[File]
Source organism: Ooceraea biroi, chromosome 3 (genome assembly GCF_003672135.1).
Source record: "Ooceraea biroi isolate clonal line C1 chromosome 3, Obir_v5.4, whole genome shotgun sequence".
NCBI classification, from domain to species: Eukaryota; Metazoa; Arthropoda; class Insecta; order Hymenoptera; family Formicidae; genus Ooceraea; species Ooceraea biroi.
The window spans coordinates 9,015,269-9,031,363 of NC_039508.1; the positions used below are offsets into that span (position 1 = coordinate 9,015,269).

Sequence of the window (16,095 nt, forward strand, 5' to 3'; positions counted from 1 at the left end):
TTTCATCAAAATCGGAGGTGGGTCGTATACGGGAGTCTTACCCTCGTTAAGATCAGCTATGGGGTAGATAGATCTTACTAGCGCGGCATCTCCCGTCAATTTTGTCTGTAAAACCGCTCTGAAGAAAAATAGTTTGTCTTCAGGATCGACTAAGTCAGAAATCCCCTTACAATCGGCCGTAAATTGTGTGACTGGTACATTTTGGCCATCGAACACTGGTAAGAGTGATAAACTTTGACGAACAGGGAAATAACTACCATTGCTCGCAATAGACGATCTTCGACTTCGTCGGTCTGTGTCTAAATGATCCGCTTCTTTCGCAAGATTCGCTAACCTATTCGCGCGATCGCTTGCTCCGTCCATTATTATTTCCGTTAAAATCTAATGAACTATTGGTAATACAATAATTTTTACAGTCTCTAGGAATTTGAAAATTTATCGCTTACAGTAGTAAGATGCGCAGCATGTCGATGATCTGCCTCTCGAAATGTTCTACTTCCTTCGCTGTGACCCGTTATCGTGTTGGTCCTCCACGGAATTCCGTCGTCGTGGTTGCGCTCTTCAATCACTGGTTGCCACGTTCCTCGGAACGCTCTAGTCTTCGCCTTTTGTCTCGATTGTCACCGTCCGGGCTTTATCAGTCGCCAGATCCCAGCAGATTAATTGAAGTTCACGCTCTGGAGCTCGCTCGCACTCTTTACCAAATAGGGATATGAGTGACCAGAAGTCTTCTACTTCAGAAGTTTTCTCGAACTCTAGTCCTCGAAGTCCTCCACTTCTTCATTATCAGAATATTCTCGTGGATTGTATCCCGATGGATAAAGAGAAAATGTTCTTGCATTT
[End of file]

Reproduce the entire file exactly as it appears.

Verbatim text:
Source organism: Ooceraea biroi, chromosome 3 (genome assembly GCF_003672135.1).
Source record: "Ooceraea biroi isolate clonal line C1 chromosome 3, Obir_v5.4, whole genome shotgun sequence".
NCBI classification, from domain to species: Eukaryota; Metazoa; Arthropoda; class Insecta; order Hymenoptera; family Formicidae; genus Ooceraea; species Ooceraea biroi.
The window spans coordinates 9,015,269-9,031,363 of NC_039508.1; the positions used below are offsets into that span (position 1 = coordinate 9,015,269).

Sequence of the window (16,095 nt, forward strand, 5' to 3'; positions counted from 1 at the left end):
TTTCATCAAAATCGGAGGTGGGTCGTATACGGGAGTCTTACCCTCGTTAAGATCAGCTATGGGGTAGATAGATCTTACTAGCGCGGCATCTCCCGTCAATTTTGTCTGTAAAACCGCTCTGAAGAAAAATAGTTTGTCTTCAGGATCGACTAAGTCAGAAATCCCCTTACAATCGGCCGTAAATTGTGTGACTGGTACATTTTGGCCATCGAACACTGGTAAGAGTGATAAACTTTGACGAACAGGGAAATAACTACCATTGCTCGCAATAGACGATCTTCGACTTCGTCGGTCTGTGTCTAAATGATCCGCTTCTTTCGCAAGATTCGCTAACCTATTCGCGCGATCGCTTGCTCCGTCCATTATTATTTCCGTTAAAATCTAATGAACTATTGGTAATACAATAATTTTTACAGTCTCTAGGAATTTGAAAATTTATCGCTTACAGTAGTAAGATGCGCAGCATGTCGATGATCTGCCTCTCGAAATGTTCTACTTCCTTCGCTGTGACCCGTTATCGTGTTGGTCCTCCACGGAATTCCGTCGTCGTGGTTGCGCTCTTCAATCACTGGTTGCCACGTTCCTCGGAACGCTCTAGTCTTCGCCTTTTGTCTCGATTGTCACCGTCCGGGCTTTATCAGTCGCCAGATCCCAGCAGATTAATTGAAGTTCACGCTCTGGAGCTCGCTCGCACTCTTTACCAAATAGGGATATGAGTGACCAGAAGTCTTCTACTTCAGAAGTTTTCTCGAACTCTAGTCCTCGAAGTCCTCCACTTCTTCATTATCAGAATATTCTCGTGGATTGTATCCCGATGGATAAAGAGAAAATGTTCTTGCATTT